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PG&E ready to turn electricity on for most foothill customers, but restoring power is tougher than flipping a switch

PG&E announced Monday that power will be restored by midnight to 70 percent of its Northern California customers a day after high winds pushed the utility to perform its first public safety shutoff intended to prevent wildfires.

Nearly 60,000 people are currently without power across six counties, including El Dorado, Amador and Calaveras.

The planned power outage, which will likely become more common as a preemptive fire fighting strategy, showed that turning the lights back on is more complicated than flipping a switch.

PG&E said that every foot of line in the affected areas must be visually inspected before power can be restored. Crews were busy throughout the region Monday examining heavy duty transmission lines that move electricity over long distances and the smaller distribution lines that take power into customer’s homes and businesses.

Brandi Merlo, PG&E spokesperson for the greater Sacramento Area, said crews are currently patrolling the power lines in El Dorado, Amador and Calaveras counties and “they’re hoping to complete that work by the end of the day.”

Depending on weather conditions, the shutoff may continue for some into Tuesday, Merlo said.

“We’ve de-energized more than 78 miles of transmission lines and 2,150 miles of distribution lines,” Merlo said. “To turn the power back on, first every foot of line has to be patrolled by either foot, vehicle or helicopter to make sure they haven’t been damaged by the wind event. Once they’ve been checked, and repairs have been made, the power can be turned on remotely from a control center or manually. Either way, a crew has to be present on the line to check it and make sure it’s working properly.”

PG&E looked at fire threat maps to identify which lines would be shut off prior to Sunday’s outage and Merlo said this will likely happen again in cases of extreme wildfire risk.

“We’ve certainly seen climate change create a new normal of increased threat of wildfire and this is one of the actions we’re taking,” she said.

The shutoff is causing growing frustration in the Sierra foothills, with people taking to social media to vent concerns about lost groceries, lack of access to water and lost wages.

In response to a poll posted on the El Dorado County Sheriff’s Facebook page, dozens of people have raised concerns about their well pumps not working. One resident, Annie Angelich, said “We live on a well so we have very limited drinking water and zero water to flush waste.”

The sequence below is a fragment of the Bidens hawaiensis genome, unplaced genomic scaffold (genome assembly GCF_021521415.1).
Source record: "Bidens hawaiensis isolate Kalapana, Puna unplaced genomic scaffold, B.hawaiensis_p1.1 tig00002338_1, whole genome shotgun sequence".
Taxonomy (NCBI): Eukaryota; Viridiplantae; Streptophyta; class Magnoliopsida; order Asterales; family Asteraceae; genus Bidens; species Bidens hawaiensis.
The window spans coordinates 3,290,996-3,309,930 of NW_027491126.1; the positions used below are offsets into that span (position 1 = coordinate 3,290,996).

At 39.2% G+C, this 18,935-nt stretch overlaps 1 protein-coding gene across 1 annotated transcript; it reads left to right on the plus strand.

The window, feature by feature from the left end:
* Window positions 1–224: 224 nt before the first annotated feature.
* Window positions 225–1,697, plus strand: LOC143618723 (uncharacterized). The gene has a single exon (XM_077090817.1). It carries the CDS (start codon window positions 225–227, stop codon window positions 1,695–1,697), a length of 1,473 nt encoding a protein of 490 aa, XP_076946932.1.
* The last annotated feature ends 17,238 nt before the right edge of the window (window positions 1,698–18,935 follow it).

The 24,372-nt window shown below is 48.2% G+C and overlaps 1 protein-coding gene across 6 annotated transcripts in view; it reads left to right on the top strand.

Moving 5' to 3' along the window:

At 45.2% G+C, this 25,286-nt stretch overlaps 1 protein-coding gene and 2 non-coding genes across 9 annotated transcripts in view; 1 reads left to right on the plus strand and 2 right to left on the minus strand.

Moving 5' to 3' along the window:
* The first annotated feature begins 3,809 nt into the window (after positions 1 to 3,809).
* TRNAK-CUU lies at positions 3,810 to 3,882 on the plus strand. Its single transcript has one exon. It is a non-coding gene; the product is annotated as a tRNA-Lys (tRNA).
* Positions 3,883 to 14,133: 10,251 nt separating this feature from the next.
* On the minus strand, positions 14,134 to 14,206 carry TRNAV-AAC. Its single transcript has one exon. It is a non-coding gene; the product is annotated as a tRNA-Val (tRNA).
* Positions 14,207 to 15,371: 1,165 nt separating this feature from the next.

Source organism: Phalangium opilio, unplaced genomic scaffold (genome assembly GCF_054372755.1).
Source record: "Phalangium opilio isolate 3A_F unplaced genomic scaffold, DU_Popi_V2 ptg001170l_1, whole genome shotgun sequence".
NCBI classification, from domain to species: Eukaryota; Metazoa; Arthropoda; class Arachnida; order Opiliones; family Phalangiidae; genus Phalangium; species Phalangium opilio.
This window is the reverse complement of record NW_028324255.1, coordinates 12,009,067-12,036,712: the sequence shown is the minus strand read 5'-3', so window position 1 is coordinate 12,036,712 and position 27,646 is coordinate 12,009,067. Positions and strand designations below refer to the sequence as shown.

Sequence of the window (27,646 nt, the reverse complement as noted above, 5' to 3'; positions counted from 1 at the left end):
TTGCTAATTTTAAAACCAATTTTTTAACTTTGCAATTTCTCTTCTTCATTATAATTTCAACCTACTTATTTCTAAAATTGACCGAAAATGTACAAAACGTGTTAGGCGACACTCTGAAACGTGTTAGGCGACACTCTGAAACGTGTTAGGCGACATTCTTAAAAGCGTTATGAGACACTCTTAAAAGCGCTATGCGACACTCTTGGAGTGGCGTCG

Many others were upset about hundreds of dollars in lost groceries as refrigerators remained off.

Office of Emergency Services in the three affected foothill counties were notified prior to the shutoff, and as of Monday afternoon no emergency operations centers were activated, and no shelters were opened in response to the outage, county officials said.

Sgt. John Silva, director of the Amador OES, said they had an emergency center up and running in case of major impact on the county but hadn’t needed it.

“It’s not unusual for us to have power outages . . . so quite frankly it’s nothing new to us,” Silva said.

Hospitals in the area were still operating, and the most significant impact was that schools were closed for the day, he said.

In Calaveras County, the county health and human services department visited homes of vulnerable people in the days leading up to the power shutoff, said Michelle Patterson, director of OES for Calaveras County.

The new plan is meant to limit the danger posed by strong winds whipping electrical lines into trees or snapping them to the ground to potentially ignite brush. Cal Fire investigations found that Pacific Gas and Electric Co. equipment was responsible for 16 fires that erupted in wine country and the Sacramento Valley in early October 2017 and killed a total of 44 people.

Officials in June blamed PG&E’s power and distribution lines, and the failure of its power poles, for fires in Mendocino, Humboldt, Butte, Sonoma, Lake and Napa counties.

On Tuesday, Cal Fire blamed PG&E for another fire, saying the Cascade Fire that killed four in Yuba County in October was caused by “sagging power lines” owned by the utility.

In March, stung by accusations that its equipment caused those October fires, the company said it would work with community and emergency officials and cut the juice at critical times as part of a multipronged initiative to tamp down wildfire risks, including trimming trees and vegetation adjacent to transmission wires more aggressively.

With insurance claims exceeding $9.4 billion, the October fires that killed 44 people were the most expensive in California’s history. PG&E Corp., the utility’s parent, has already told investors that it expects claims from last October’s fires to easily exceed $2.5 billion.

The agency has yet to provide a report on the Tubbs Fire, which destroyed more than 5,600 structures and killed 22 people.

Molly Sullivan: 916-321-1176, @SullivanMollyM

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